President Bush has nominated Edmund “Kip” Hawley to be Assistant Secretary of Homeland Security in charge of the Transportation Security Administration (TSA). If the Senate confirms him, he will become the agency’s fourth director in four years.
Hawley will replace retired Navy Rear Admiral David Stone, who announced in early April that he would step down this month. The Washington Post reported that the Bush Administration asked for Stone’s resignation.
Both Congress and representatives of the aviation community met Bush’s selection of Hawley with approval. “One reason this gentleman was picked is that he has a technical background, a private-sector background,” said Rep. John Mica (R-Fla.), chairman of the House aviation subcommittee.
“We’re high on Mr. Hawley,” said James May, president and CEO of the Air Transport Association. “We believe he will bring a great combination of skills and experience to the position.”
Based in California, Hawley, 51, was most recently an executive at Arzoon, a global trade and logistics software company. He was previously a vice president for Union Pacific Railroad and served in the White House and Transportation Department during the Reagan Administration. He is a member of the FAA’s Air Traffic Services Committee.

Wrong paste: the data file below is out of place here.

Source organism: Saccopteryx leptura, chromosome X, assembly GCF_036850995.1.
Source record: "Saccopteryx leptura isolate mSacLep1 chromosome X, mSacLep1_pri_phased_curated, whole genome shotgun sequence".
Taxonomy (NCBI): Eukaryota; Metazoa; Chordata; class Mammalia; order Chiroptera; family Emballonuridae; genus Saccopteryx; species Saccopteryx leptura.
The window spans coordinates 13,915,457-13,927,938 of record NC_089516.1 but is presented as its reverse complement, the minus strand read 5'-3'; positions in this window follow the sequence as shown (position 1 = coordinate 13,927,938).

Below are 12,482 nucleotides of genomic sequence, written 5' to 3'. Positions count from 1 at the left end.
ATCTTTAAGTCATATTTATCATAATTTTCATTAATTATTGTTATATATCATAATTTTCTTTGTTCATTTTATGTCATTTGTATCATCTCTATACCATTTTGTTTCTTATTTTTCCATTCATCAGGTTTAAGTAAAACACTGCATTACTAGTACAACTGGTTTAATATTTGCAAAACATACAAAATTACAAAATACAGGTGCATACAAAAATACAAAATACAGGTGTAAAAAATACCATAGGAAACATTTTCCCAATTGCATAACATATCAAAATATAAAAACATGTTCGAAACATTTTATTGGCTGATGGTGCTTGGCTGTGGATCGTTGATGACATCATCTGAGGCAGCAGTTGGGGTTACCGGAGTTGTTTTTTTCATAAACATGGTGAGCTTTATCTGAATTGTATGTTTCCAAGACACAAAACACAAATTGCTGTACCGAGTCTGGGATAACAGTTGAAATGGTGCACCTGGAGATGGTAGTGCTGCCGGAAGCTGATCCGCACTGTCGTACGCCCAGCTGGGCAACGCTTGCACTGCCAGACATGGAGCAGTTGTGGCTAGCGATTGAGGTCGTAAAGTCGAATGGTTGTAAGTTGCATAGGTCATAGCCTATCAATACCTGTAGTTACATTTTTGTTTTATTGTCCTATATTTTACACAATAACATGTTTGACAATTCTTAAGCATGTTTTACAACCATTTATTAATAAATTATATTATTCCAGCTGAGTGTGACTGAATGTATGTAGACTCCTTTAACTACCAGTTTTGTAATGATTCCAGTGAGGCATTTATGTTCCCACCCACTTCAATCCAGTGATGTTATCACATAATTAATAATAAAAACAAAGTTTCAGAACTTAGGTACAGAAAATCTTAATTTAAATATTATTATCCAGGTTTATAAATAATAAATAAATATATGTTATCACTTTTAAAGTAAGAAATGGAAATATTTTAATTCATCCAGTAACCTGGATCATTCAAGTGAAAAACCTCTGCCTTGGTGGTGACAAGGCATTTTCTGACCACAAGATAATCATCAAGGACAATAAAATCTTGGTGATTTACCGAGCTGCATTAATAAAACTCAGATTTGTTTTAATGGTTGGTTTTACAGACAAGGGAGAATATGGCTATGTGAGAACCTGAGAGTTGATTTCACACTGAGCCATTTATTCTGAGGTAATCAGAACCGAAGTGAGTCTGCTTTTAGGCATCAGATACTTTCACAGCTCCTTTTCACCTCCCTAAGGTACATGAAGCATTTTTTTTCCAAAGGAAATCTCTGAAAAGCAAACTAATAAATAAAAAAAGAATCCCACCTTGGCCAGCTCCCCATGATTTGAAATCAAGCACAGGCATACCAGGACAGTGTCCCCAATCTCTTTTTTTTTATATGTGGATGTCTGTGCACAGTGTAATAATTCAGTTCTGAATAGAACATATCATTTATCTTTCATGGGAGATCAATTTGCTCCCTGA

Quoting government sources, The Washington Post reported that Michael Jackson, deputy secretary of the Department of Homeland Security, selected Hawley to take the helm of the TSA. Hawley’s experience with the agency extends to its beginnings. Transportation Secretary Norman Mineta recruited him shortly after 9/11 to help set up the agency. He returned to the private sector after the TSA was up and running.
“Kip is an organizational expert and an experienced executive branch executive,” said NBAA president and CEO Ed Bolen. “He was instrumental in the creation of the TSA and is well versed in aviation issues as a result of his leadership of the FAA’s air traffic services committee.”
National Air Transportation Association president Jim Coyne said, “Mr. Hawley’s background in aviation and security issues in addition to his familiarity with the TSA as one of its founding fathers makes him an outstanding candidate.”
Mica said Hawley’s experience should prove valuable to the TSA. “We’re going to do a high-tech makeover, which will rely less on personnel and more on technology,” he said.
Stone served as head of the TSA for a little more than a year. But under his watch, the agency was accused of lavish spending, shoddy accounting and purchasing the wrong technology.